I Have a Facebook Problem (Or, How Not to Drop F-Bombs on Social Media)
I have a problem. I am a sports writer. As in, I write like it is a sport. It’s fun. I write when I don’t have to write. And I write on Facebook, a lot. That is my problem.
On Facebook, it is ridiculously fun to quip, banter, engage, taunt, delve, disembowel and titillate. It is so much fun that a few times I have wandered into “Not-Niceness.” I had to find a way to stop being not nice. And I did.
I Facebook-friended every church friend I could find, including my pastor. I friended them all so that they would see what I wrote. I thought that would constrain me. And I was right. It did make me nicer.
But why? And more importantly, how could I make use of this behavior modification technique in fundraising?
To help me understand what human weirdness was at work with me, I turned to hubby Otis Fulton, human behaviorist. “Snucker-poodle, why did friending my church friends help constrain my evil writing impulses?” He responded:
We think and write a lot about motivation. In fact, we wrote a whole book around the topic, called “Dollar Dash” (available on Amazon.com March 1!). The type of motivation that keeps you from embarrassing yourself in front of your church brethren is what social psychologists refer to as “image motivation.” Simply stated, people are motivated to have others see them in a positive light, as a “good person,” however your group might define it.
Katrina’s church group has established a certain set of norms that describe good behavior. And remember, norms are relative to the group. If she was a biker chick, her “good” behavior would likely look very different.
When Katrina brought her church group into her Facebook antics, the norms of the group changed her own behavior.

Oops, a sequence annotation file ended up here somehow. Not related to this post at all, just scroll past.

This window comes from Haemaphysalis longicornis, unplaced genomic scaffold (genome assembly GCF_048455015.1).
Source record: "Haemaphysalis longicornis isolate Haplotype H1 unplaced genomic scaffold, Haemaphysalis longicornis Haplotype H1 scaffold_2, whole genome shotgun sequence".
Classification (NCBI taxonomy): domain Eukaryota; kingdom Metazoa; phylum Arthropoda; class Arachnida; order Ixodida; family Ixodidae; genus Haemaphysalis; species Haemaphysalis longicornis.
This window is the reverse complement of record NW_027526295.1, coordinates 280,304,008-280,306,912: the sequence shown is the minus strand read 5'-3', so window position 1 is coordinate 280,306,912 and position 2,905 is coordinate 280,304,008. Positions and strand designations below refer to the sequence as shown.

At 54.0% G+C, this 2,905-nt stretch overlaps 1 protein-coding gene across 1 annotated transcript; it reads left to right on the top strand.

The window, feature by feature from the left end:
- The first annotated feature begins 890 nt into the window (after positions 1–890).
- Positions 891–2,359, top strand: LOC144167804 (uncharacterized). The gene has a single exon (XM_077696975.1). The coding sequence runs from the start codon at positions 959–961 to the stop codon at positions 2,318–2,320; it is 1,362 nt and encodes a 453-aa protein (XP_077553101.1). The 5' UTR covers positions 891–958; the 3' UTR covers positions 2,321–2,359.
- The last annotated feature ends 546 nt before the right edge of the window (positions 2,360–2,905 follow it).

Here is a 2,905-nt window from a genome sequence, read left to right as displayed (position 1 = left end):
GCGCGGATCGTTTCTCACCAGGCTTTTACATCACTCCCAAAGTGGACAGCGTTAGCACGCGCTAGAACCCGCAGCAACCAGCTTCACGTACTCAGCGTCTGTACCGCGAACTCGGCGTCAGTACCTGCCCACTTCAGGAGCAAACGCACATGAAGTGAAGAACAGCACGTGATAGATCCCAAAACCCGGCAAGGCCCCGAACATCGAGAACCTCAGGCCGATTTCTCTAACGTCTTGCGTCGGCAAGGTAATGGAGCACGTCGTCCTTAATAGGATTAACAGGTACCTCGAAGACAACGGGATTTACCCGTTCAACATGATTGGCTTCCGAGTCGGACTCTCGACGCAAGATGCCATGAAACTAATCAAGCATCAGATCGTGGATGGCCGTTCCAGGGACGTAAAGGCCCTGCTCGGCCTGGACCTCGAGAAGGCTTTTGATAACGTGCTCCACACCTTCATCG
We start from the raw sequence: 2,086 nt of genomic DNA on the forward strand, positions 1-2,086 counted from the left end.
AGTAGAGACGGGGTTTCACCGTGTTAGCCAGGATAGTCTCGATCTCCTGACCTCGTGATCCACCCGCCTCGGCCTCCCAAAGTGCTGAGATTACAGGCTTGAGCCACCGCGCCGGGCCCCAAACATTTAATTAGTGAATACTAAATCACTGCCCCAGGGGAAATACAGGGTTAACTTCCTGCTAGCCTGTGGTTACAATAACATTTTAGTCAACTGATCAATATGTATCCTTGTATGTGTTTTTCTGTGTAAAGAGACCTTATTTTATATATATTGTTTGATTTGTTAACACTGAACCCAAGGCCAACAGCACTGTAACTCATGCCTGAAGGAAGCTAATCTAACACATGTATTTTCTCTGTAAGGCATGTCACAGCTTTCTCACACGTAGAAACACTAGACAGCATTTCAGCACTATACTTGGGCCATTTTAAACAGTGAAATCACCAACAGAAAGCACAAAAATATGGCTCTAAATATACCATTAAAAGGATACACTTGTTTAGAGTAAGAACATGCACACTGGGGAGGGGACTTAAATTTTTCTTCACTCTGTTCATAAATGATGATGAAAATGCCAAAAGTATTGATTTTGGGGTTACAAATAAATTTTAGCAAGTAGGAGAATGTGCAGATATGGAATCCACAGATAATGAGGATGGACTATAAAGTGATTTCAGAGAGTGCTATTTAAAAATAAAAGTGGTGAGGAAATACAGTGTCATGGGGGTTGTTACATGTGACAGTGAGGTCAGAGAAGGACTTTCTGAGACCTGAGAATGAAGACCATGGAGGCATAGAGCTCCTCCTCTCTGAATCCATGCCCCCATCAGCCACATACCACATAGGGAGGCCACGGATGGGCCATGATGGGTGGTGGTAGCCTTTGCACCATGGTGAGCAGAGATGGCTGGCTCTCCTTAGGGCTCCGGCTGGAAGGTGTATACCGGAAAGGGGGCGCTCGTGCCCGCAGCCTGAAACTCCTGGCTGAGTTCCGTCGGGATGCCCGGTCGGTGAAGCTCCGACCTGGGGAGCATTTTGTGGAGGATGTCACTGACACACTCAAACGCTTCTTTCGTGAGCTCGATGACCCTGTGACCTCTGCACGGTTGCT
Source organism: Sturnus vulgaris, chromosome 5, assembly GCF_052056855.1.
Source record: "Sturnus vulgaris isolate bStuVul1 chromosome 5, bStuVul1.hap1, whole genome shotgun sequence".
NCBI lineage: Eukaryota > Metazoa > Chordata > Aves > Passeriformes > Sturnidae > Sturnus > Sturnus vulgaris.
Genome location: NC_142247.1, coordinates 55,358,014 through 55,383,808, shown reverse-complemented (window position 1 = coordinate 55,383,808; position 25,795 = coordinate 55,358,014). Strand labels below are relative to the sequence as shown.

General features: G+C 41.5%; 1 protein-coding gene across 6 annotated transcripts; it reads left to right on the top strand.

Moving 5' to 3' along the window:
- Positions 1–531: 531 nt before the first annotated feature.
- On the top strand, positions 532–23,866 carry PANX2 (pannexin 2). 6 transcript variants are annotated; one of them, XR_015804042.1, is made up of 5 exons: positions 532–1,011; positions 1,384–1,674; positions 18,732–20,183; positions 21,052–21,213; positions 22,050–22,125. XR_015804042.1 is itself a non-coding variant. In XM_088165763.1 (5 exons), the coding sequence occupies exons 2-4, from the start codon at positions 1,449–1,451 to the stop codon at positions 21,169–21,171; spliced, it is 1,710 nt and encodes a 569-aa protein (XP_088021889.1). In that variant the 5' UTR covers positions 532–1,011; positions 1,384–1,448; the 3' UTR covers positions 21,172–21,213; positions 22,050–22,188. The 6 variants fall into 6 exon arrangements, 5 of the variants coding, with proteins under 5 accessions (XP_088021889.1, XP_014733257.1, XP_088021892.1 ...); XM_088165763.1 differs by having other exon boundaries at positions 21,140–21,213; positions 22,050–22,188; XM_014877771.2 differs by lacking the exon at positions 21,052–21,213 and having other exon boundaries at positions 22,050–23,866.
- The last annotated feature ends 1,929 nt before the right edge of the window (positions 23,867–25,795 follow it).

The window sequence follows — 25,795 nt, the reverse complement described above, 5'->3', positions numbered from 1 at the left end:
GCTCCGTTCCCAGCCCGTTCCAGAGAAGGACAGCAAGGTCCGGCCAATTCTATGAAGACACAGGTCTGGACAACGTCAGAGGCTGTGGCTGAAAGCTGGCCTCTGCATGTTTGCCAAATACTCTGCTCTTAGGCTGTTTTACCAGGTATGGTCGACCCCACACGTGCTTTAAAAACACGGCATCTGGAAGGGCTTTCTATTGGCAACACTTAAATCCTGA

So, in the end, we have to get people to be in a situation where the norm is different, where the norm is attachment and support of our organization. Just by maneuvering people into showing the attachment, they will begin to exhibit outward behaviors consistent with someone with that particular attachment.
As an example, think about the Ice Bucket Challenge. Those who succumbed to “that looks like fun” quickly normalized that they were attached and supportive of the ALS Association. But originally, they were there because it was fun. Once the behavior was exhibited and they were influenced by the group, they began to act as if they were there for the mission by donating in massive numbers.
As another example, no matter who you are, if you are in church you’re less likely to rip off a curse soliloquy than if you’re not at church. If you’re in a church you act like you go to church. If you’re at a walk to cure X, you’re going to act like you want to cure X. If you are wearing a “Don’t smoke” tee, you’re less apt to fire up a cigarette.
We have to start small and grow people’s outward-facing attachment to our organizations. We need them to publicly identify with us, so that they are likely to exhibit behaviors consistent with their attachment to us. That requires a different kind of effort, different from traditional marketing.
Metrics should change if using this technique. Instead of “brand impressions,” the important metric would be “instance of overt attachment.”
Let’s use this little piece of human strangeness to get people more attached to our organizations, making them better volunteers, donors and fundraisers.
Katrina VanHuss has been instilling passion in volunteer fundraisers since 1989 when she founded Turnkey. She works with the likes of the American Lung Association, JDRF, Leukemia & Lymphoma Society and the Alzheimer’s Association, using human behavioral tendencies and recognition to create attachment and high fundraising in volunteers.
Katrina presents regularly at her clients' national conferences, among them BBCon, NonProfit Pro P2P, and Peer to Peer Forum. Katrina lives in Richmond, Va., with her husband Otis Fulton, three dogs, one cat, and up to three children depending on the hour. When not counting heads, she gardens furiously, plays a variety of sports and watches sci-fi.